There’s nothing quite like a well-baked croissant: the airy texture, the subtle flavors, the melt-in-your-mouth layers…delicious! However, as any pastry chef will tell you, croissant production must be done just right, especially when you’re producing them on a high speed line.
What’s the secret to a beautifully flaky croissant?
Two things key things are happening:
- Lamination: a folding process creates alternating dough and fat layers
- Expansion: caused by the leavening action of yeast fermentation, and physical separation of the dough and fat layers during the oven spring stage of baking as the water trapped between them vaporizes to steam
Here are a few production tips:
- Mealy dough is made by blending fat and flour. This method of fat distribution though the dough retards water absorption.
- Dough relaxation time is important to allow easier sheeting and lamination.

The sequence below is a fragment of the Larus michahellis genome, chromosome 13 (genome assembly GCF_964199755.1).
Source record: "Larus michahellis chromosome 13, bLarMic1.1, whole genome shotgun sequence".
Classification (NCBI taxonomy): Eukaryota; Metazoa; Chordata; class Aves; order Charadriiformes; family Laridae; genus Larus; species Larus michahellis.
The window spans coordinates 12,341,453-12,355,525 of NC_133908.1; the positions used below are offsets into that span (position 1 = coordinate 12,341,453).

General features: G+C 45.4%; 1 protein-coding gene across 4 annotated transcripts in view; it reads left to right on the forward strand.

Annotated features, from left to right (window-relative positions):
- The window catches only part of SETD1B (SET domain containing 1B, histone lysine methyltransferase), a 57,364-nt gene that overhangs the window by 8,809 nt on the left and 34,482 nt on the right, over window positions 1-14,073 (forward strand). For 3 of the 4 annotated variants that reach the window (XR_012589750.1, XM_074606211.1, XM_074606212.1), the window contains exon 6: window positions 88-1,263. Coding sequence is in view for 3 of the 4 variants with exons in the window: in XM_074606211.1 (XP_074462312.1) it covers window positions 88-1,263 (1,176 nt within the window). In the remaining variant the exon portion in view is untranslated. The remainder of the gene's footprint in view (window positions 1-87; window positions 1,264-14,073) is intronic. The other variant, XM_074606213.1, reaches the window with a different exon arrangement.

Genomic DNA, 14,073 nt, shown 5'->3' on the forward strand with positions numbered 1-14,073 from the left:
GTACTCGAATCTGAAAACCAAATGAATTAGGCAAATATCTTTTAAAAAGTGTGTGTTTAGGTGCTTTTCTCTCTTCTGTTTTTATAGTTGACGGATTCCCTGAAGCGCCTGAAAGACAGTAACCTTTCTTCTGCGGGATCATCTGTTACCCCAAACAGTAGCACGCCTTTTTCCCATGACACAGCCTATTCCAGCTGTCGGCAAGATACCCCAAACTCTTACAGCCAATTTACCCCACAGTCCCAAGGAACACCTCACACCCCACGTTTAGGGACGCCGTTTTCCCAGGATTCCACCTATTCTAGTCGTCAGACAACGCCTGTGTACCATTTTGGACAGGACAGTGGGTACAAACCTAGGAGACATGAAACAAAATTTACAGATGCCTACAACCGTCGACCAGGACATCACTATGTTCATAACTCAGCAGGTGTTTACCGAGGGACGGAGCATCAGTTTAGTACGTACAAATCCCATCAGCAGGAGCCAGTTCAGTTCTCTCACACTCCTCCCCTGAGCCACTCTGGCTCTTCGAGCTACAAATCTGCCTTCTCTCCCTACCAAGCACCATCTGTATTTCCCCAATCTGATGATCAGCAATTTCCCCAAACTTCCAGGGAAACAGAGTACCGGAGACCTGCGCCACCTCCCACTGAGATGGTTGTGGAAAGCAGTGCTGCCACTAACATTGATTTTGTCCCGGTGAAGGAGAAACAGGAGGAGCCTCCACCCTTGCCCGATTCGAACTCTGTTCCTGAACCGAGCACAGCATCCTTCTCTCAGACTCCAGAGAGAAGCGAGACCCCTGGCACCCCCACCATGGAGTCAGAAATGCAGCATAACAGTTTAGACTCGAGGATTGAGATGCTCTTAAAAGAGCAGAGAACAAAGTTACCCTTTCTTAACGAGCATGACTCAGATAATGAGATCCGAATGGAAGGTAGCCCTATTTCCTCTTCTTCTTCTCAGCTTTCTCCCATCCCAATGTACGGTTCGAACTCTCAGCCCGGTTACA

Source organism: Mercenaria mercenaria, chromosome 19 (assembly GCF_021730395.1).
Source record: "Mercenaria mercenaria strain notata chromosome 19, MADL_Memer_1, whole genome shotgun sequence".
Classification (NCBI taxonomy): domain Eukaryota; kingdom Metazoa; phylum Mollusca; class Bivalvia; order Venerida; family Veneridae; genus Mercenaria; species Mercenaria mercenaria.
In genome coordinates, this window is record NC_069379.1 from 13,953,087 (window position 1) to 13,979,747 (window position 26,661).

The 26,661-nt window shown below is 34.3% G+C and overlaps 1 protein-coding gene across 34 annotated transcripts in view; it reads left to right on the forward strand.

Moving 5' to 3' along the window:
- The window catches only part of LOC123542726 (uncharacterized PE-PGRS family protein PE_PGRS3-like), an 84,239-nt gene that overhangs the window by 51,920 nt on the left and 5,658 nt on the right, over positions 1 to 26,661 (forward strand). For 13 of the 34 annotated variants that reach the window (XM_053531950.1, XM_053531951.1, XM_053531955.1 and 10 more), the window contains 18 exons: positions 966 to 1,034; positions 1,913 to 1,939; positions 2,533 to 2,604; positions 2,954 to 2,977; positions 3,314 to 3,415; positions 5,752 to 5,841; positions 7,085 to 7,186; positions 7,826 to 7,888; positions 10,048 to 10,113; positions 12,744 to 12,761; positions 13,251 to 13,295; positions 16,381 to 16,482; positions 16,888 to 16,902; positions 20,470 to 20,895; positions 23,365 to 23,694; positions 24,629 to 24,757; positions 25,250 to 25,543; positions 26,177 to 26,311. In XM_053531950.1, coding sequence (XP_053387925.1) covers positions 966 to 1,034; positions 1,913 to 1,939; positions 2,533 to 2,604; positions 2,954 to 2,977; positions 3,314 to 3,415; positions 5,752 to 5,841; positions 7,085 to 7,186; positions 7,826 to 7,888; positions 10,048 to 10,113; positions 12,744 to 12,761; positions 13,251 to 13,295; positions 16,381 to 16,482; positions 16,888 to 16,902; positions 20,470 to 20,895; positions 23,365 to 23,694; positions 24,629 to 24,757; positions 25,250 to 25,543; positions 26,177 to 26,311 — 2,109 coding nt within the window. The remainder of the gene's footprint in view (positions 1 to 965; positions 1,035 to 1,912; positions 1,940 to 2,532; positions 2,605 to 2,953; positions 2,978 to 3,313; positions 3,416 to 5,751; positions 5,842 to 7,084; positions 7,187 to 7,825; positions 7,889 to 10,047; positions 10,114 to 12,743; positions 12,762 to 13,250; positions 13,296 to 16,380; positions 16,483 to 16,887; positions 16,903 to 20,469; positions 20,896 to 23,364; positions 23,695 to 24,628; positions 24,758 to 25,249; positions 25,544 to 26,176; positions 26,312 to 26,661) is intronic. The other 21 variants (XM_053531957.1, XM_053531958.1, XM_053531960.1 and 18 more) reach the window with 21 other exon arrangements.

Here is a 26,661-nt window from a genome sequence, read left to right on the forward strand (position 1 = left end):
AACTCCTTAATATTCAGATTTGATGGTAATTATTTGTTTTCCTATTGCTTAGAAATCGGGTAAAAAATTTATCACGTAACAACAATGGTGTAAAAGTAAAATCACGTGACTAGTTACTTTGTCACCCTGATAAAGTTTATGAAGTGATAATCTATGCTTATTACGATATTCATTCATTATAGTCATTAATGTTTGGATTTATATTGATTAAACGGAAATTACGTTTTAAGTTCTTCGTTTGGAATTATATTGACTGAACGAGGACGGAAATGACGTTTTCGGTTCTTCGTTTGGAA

- Dough chilling is important in maintaining fat crystals that results in the flaky texture.
- Fats used for lamination should have a higher melting point.
Typical croissant formula
|Bread flour (white)||100.0|
|Liquid milk (scalded and cooled) or water||58.0|
|Yeast (osmotolerant instant dry)||1.5|
|Fat (melted/softened butter)||10.0|
|Butter or margarine for roll-in||25.0*|
*The standard quantity of roll-in fat for croissant is 25% based on total dough weight.